Topic: Higher Education

A Kindergarten Student and Her Dog Named Wonder: What Rights Do Students Have To Service Animals In The Classroom?

What are the parameters for requiring schools to accommodate students’ service animals in the classroom? The United States Supreme Court recently turned prior thinking on this issue on its head, finding that even though a student does not need the service animal in order to receive a “free appropriate public education” as required by federal…

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Governor Malloy Issues Executive Order On Transgender Students’ Use of Bathrooms in Public Schools

On Wednesday, President Trump’s administration decided to rescind, pending further review, the Obama administration’s federal guidance that requires transgender students receive access to the restrooms and locker rooms of their chosen gender identity. In response, Governor Malloy yesterday issued his own Executive Order that essentially renders the President’s action void in Connecticut and requires Connecticut’s…

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Undocumented Immigrants, The Schools And The Obligations To Cooperate With “ICE”

A lot of heat is emanating from Washington D.C. over enforcement of laws concerning “undocumented” immigrants. Especially controversial is the possibility of greater action by the U.S. Immigration and Customs Enforcement [“ICE”] bureau, including bureau agents making visits to the schools.  This battle has led to competing visions, with Governor Malloy and Commissioner Wentzell issuing…

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Title IX and Due Process: University Enrollment as Property Interest in DOE v. ALGER

Tuition-wise, public universities have long been considered a better option than private schools, and in Doe v. Alger, a federal court in Virginia held that public university tuition may bring an additional bonus, that being a constitutionally protected property interest in continued enrollment.  In Doe, the court held that the plaintiff student’s payment of tuition…

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Making Different Choices: Navigating University Grievance Procedures Under Title IX in MOORE v. TEMPLE UNIVERSITY

A recent decision by the United States Court of Appeals for the Third Circuit in Moore v. Temple University serves as a cautionary lesson for those seeking to pursue an action under Title IX of the Education Amendments of 1972.  More specifically, the Third Circuit affirmed the trial court’s entry of summary judgment in favor…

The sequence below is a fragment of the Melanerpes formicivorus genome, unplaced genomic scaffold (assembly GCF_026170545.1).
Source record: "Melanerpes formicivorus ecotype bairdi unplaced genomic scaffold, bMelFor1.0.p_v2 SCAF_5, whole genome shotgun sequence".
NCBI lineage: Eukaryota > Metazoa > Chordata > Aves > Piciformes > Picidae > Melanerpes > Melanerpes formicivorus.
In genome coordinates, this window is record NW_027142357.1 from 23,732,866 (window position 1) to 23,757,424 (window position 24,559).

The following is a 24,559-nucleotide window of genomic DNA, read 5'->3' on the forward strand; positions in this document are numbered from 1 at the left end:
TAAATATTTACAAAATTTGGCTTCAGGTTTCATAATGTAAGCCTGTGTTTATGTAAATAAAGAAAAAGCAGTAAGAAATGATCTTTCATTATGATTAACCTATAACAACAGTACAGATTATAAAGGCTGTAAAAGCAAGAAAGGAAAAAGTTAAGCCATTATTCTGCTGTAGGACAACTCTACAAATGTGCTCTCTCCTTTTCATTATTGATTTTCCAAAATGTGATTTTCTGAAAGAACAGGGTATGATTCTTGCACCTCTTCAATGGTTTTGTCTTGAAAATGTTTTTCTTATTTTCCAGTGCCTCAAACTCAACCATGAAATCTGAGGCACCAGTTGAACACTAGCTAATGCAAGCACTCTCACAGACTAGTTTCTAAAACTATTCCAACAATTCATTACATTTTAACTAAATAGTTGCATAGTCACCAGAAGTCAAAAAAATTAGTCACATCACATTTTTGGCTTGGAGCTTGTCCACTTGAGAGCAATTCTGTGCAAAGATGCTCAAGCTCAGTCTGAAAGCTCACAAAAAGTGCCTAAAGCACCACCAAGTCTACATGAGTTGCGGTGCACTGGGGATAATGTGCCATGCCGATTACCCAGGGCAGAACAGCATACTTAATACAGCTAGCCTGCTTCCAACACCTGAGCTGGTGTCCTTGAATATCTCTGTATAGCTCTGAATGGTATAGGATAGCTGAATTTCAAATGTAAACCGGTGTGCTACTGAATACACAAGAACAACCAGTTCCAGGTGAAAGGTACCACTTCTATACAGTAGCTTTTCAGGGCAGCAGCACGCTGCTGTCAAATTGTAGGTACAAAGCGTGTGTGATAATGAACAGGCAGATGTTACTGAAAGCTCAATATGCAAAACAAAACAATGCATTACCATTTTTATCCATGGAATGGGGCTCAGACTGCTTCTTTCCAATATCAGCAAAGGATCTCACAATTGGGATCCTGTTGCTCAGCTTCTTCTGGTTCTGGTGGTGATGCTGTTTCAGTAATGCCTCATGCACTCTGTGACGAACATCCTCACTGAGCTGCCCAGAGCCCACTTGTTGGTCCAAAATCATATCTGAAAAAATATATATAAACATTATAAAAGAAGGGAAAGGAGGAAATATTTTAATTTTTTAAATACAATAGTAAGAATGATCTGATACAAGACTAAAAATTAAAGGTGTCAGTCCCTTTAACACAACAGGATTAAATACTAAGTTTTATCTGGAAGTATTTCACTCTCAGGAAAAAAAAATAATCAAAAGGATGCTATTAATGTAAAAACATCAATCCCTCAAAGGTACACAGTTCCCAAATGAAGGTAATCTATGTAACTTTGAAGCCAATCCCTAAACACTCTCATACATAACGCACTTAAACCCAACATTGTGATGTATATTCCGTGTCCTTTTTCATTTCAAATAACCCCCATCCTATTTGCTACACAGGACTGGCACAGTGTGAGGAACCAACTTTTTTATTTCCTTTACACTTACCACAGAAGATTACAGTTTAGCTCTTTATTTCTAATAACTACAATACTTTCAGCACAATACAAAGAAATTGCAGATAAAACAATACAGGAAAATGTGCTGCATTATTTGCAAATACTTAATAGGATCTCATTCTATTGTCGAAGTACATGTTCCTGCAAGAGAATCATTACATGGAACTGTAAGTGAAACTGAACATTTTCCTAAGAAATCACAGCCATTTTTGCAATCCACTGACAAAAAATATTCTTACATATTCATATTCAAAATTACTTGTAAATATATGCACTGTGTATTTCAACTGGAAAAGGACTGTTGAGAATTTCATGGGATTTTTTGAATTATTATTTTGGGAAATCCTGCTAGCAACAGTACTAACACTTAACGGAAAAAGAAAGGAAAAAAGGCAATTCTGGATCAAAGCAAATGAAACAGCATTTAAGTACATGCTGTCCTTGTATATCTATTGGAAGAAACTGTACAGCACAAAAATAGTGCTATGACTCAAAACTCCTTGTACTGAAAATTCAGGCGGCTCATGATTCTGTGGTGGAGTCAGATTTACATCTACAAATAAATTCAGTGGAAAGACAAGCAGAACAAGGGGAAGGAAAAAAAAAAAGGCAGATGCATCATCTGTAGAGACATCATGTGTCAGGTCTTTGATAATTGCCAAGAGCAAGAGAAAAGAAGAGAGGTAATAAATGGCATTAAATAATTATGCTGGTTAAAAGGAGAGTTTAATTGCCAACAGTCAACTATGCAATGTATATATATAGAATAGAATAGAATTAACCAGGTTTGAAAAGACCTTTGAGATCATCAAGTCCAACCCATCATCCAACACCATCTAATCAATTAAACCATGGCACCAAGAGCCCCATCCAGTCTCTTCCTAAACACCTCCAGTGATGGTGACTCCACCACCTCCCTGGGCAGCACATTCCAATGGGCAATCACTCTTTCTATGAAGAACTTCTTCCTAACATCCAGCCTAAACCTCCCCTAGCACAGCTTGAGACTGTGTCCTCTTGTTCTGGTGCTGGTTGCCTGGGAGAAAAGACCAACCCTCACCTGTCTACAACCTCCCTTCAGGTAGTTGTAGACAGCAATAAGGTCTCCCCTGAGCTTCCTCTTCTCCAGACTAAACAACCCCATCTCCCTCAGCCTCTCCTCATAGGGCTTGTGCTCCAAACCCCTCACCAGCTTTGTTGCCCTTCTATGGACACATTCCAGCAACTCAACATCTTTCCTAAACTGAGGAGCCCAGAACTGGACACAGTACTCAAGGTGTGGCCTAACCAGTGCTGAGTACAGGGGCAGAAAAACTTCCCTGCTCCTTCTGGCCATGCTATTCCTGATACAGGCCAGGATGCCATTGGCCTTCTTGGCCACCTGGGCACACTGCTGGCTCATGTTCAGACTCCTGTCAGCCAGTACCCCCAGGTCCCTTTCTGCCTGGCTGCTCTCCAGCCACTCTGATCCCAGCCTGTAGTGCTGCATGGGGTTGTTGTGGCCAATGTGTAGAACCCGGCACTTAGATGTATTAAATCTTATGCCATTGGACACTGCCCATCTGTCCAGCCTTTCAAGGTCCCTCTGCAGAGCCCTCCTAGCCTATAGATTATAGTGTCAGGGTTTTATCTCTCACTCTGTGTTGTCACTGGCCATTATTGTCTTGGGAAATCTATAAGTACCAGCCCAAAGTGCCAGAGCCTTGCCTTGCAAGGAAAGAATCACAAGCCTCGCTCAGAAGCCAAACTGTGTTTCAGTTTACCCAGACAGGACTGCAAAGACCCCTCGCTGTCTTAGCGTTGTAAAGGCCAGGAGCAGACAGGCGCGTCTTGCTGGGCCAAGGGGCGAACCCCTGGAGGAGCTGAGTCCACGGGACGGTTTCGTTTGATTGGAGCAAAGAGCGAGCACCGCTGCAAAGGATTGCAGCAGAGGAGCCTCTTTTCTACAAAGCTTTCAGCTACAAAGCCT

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I Meant What I Said: Transgender Student Rights In Connecticut In The Face Of The Latest Federal Court Developments

As we have previously written, the United States Departments of Education and Justice issued joint guidance for school districts regarding transgender students via a May 13, 2016 “Dear Colleague Letter.” This guidance was based on their interpretation of Title IX of the Education Amendments of 1972, which is a federal law prohibiting gender-based discrimination in…

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Half-Baked: Phillips Exeter, Sexual Assault, And A Recipe For Disaster

Considered one of the country’s most elite prep schools, Phillips Exeter Academy has recently joined the queue of prestigious private schools who have been accused of having ignored, suppressed, or minimized claims of sexual assault. A recent investigation by The Boston Globe’s Spotlight Team focused particular attention on a case in which a female student…

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Out of Bounds: Title IX, Off-Campus Conduct, and Yeasin V. University of Kansas

The Kansas Court of Appeals’ decision in Yeasin v. University of Kansas, stands for the proposition that educational institutions must act with both precision and foresight when delineating their disciplinary authority. Of greater interest, Yeasin addresses, at least implicitly, the question of whether Title IX requires colleges and universities to address gender discrimination that occurs…

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Making Bad Choices: TITLE IX, TITLE VII AND LUDLOW V. NORTHWESTERN UNIVERSITY

A prior post  considered the case of Ha v. Northwestern University, in which the plaintiff claimed that Northwestern had violated Title IX by insufficiently disciplining one of its professors, Peter Ludlow, despite concluding that he had gotten Ha, a freshman, too intoxicated to offer “meaningful consent” and had then made inappropriate sexual advances.  Surprisingly, despite…

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Property Tax Exemption for Residential Properties Revoked for Many Connecticut Colleges and Universities

During the recently concluded special session, the Connecticut General Assembly approved, and the Governor subsequently signed into law, Section 244 of Public Act No. 15-5 (June Special Session) that revokes the property tax exemption long enjoyed by private colleges and universities on certain of their residential properties.  Effective October 1, 2015, any residential real property…

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